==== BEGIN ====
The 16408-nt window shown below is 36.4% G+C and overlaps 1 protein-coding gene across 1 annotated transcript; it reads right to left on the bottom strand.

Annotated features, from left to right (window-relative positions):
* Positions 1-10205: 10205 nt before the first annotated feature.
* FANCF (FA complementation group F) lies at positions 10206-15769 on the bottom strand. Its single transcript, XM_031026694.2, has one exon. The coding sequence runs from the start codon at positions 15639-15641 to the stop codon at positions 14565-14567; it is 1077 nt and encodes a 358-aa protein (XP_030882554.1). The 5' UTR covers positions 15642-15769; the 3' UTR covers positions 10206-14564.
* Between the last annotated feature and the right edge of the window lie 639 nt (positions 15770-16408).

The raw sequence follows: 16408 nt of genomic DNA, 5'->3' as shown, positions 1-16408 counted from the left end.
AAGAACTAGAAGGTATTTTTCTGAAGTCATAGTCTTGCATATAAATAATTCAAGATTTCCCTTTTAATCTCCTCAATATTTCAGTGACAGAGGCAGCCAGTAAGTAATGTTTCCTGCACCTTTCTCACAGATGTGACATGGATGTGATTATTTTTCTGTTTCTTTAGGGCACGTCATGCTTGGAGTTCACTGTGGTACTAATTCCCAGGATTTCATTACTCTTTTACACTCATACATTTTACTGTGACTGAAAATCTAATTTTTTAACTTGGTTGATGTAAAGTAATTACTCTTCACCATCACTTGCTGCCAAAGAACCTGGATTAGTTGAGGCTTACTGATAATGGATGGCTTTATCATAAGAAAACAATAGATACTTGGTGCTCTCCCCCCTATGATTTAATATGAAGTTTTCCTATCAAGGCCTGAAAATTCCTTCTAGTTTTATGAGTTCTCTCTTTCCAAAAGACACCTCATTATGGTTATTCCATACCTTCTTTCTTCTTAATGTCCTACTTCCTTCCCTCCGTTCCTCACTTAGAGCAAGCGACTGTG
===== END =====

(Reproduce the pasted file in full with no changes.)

The 16408-nt window shown below is 36.4% G+C and overlaps 1 protein-coding gene across 1 annotated transcript; it reads right to left on the bottom strand.

Annotated features, from left to right (window-relative positions):
* Positions 1-10205: 10205 nt before the first annotated feature.
* FANCF (FA complementation group F) lies at positions 10206-15769 on the bottom strand. Its single transcript, XM_031026694.2, has one exon. The coding sequence runs from the start codon at positions 15639-15641 to the stop codon at positions 14565-14567; it is 1077 nt and encodes a 358-aa protein (XP_030882554.1). The 5' UTR covers positions 15642-15769; the 3' UTR covers positions 10206-14564.
* Between the last annotated feature and the right edge of the window lie 639 nt (positions 15770-16408).

The raw sequence follows: 16408 nt of genomic DNA, 5'->3' as shown, positions 1-16408 counted from the left end.
AAGAACTAGAAGGTATTTTTCTGAAGTCATAGTCTTGCATATAAATAATTCAAGATTTCCCTTTTAATCTCCTCAATATTTCAGTGACAGAGGCAGCCAGTAAGTAATGTTTCCTGCACCTTTCTCACAGATGTGACATGGATGTGATTATTTTTCTGTTTCTTTAGGGCACGTCATGCTTGGAGTTCACTGTGGTACTAATTCCCAGGATTTCATTACTCTTTTACACTCATACATTTTACTGTGACTGAAAATCTAATTTTTTAACTTGGTTGATGTAAAGTAATTACTCTTCACCATCACTTGCTGCCAAAGAACCTGGATTAGTTGAGGCTTACTGATAATGGATGGCTTTATCATAAGAAAACAATAGATACTTGGTGCTCTCCCCCCTATGATTTAATATGAAGTTTTCCTATCAAGGCCTGAAAATTCCTTCTAGTTTTATGAGTTCTCTCTTTCCAAAAGACACCTCATTATGGTTATTCCATACCTTCTTTCTTCTTAATGTCCTACTTCCTTCCCTCCGTTCCTCACTTAGAGCAAGCGACTGTG